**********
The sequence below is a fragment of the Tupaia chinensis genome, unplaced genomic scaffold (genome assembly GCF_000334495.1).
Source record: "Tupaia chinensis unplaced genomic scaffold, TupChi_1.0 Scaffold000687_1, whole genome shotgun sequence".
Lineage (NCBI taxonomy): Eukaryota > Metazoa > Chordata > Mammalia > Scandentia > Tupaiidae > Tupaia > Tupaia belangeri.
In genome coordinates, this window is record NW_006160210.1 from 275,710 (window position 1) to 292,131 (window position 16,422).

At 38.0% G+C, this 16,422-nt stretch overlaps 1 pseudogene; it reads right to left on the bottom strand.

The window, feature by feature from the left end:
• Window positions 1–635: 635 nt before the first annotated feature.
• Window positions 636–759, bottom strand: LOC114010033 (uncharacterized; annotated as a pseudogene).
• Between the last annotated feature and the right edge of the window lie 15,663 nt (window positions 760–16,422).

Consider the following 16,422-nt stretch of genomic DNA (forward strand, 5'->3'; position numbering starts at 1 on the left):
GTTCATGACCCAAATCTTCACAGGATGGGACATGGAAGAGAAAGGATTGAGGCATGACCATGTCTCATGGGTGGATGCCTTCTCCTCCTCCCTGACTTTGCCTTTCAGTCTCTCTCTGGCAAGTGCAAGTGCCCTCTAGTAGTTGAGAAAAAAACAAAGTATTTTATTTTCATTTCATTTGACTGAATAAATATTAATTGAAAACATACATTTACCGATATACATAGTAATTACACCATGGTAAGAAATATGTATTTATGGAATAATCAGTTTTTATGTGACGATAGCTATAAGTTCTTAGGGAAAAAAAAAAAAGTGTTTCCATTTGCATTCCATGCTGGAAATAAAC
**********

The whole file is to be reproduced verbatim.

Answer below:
The sequence below is a fragment of the Tupaia chinensis genome, unplaced genomic scaffold (genome assembly GCF_000334495.1).
Source record: "Tupaia chinensis unplaced genomic scaffold, TupChi_1.0 Scaffold000687_1, whole genome shotgun sequence".
Lineage (NCBI taxonomy): Eukaryota > Metazoa > Chordata > Mammalia > Scandentia > Tupaiidae > Tupaia > Tupaia belangeri.
In genome coordinates, this window is record NW_006160210.1 from 275,710 (window position 1) to 292,131 (window position 16,422).

At 38.0% G+C, this 16,422-nt stretch overlaps 1 pseudogene; it reads right to left on the bottom strand.

The window, feature by feature from the left end:
• Window positions 1–635: 635 nt before the first annotated feature.
• Window positions 636–759, bottom strand: LOC114010033 (uncharacterized; annotated as a pseudogene).
• Between the last annotated feature and the right edge of the window lie 15,663 nt (window positions 760–16,422).

Consider the following 16,422-nt stretch of genomic DNA (forward strand, 5'->3'; position numbering starts at 1 on the left):
GTTCATGACCCAAATCTTCACAGGATGGGACATGGAAGAGAAAGGATTGAGGCATGACCATGTCTCATGGGTGGATGCCTTCTCCTCCTCCCTGACTTTGCCTTTCAGTCTCTCTCTGGCAAGTGCAAGTGCCCTCTAGTAGTTGAGAAAAAAACAAAGTATTTTATTTTCATTTCATTTGACTGAATAAATATTAATTGAAAACATACATTTACCGATATACATAGTAATTACACCATGGTAAGAAATATGTATTTATGGAATAATCAGTTTTTATGTGACGATAGCTATAAGTTCTTAGGGAAAAAAAAAAAAGTGTTTCCATTTGCATTCCATGCTGGAAATAAAC